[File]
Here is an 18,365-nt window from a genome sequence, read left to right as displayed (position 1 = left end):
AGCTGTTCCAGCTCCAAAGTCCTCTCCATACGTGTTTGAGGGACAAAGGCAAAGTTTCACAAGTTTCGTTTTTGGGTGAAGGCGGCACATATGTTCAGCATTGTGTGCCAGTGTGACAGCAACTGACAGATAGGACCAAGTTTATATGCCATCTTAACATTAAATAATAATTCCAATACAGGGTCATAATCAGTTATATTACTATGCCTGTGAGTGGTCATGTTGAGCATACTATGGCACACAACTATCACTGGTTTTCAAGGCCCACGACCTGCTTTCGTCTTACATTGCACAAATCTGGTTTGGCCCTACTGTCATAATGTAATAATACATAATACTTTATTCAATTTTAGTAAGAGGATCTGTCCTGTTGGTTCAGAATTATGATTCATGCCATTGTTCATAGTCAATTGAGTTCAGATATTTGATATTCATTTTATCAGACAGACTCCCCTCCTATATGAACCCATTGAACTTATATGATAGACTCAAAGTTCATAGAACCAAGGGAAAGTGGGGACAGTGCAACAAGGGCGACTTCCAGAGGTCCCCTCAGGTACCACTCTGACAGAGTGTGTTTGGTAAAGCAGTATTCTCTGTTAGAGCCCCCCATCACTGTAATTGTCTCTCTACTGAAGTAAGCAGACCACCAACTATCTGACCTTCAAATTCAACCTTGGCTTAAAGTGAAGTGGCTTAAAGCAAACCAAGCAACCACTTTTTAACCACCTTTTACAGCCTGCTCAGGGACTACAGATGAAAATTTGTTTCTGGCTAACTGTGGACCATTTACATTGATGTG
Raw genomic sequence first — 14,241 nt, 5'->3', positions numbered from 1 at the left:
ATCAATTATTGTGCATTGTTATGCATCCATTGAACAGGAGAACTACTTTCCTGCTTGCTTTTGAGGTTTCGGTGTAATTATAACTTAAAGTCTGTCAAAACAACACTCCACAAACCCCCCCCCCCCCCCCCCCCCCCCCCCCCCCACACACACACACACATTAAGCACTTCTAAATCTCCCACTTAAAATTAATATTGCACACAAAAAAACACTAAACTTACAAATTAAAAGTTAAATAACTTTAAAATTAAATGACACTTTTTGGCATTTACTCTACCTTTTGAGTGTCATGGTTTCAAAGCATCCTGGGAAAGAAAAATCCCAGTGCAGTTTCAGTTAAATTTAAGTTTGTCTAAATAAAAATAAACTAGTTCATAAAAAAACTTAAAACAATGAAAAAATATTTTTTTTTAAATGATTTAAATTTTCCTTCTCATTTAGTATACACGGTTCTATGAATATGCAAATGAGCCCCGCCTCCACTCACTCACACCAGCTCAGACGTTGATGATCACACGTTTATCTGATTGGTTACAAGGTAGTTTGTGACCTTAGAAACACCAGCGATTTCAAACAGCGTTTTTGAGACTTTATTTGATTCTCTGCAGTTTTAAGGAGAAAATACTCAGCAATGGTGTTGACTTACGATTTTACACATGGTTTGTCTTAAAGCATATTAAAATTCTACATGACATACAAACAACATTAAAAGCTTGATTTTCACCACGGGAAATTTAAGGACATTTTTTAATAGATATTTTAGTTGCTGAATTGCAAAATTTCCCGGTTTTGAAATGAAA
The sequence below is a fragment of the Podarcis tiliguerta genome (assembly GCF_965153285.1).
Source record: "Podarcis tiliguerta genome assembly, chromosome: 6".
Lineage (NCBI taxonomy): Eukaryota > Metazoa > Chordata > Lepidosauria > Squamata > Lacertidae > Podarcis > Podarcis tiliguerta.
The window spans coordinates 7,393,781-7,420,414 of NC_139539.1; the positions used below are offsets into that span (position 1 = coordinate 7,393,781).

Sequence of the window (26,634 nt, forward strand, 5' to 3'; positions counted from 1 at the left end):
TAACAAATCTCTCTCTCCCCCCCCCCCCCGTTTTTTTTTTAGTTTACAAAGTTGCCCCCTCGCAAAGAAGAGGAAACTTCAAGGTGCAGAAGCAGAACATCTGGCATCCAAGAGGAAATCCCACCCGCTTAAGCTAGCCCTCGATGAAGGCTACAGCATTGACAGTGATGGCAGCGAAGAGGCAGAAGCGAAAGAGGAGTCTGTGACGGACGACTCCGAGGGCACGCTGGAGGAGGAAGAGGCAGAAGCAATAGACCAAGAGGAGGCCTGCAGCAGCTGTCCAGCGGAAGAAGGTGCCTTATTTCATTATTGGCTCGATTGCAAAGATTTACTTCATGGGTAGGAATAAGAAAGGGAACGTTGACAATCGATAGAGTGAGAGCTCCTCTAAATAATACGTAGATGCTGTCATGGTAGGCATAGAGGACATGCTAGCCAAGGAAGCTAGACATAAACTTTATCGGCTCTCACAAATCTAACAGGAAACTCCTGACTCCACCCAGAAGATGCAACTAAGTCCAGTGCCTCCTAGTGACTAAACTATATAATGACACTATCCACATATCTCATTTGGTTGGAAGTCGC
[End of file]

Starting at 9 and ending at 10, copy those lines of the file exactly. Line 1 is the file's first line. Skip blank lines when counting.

Sequence of the window (26,634 nt, forward strand, 5' to 3'; positions counted from 1 at the left end):
TAACAAATCTCTCTCTCCCCCCCCCCCCCGTTTTTTTTTTAGTTTACAAAGTTGCCCCCTCGCAAAGAAGAGGAAACTTCAAGGTGCAGAAGCAGAACATCTGGCATCCAAGAGGAAATCCCACCCGCTTAAGCTAGCCCTCGATGAAGGCTACAGCATTGACAGTGATGGCAGCGAAGAGGCAGAAGCGAAAGAGGAGTCTGTGACGGACGACTCCGAGGGCACGCTGGAGGAGGAAGAGGCAGAAGCAATAGACCAAGAGGAGGCCTGCAGCAGCTGTCCAGCGGAAGAAGGTGCCTTATTTCATTATTGGCTCGATTGCAAAGATTTACTTCATGGGTAGGAATAAGAAAGGGAACGTTGACAATCGATAGAGTGAGAGCTCCTCTAAATAATACGTAGATGCTGTCATGGTAGGCATAGAGGACATGCTAGCCAAGGAAGCTAGACATAAACTTTATCGGCTCTCACAAATCTAACAGGAAACTCCTGACTCCACCCAGAAGATGCAACTAAGTCCAGTGCCTCCTAGTGACTAAACTATATAATGACACTATCCACATATCTCATTTGGTTGGAAGTCGC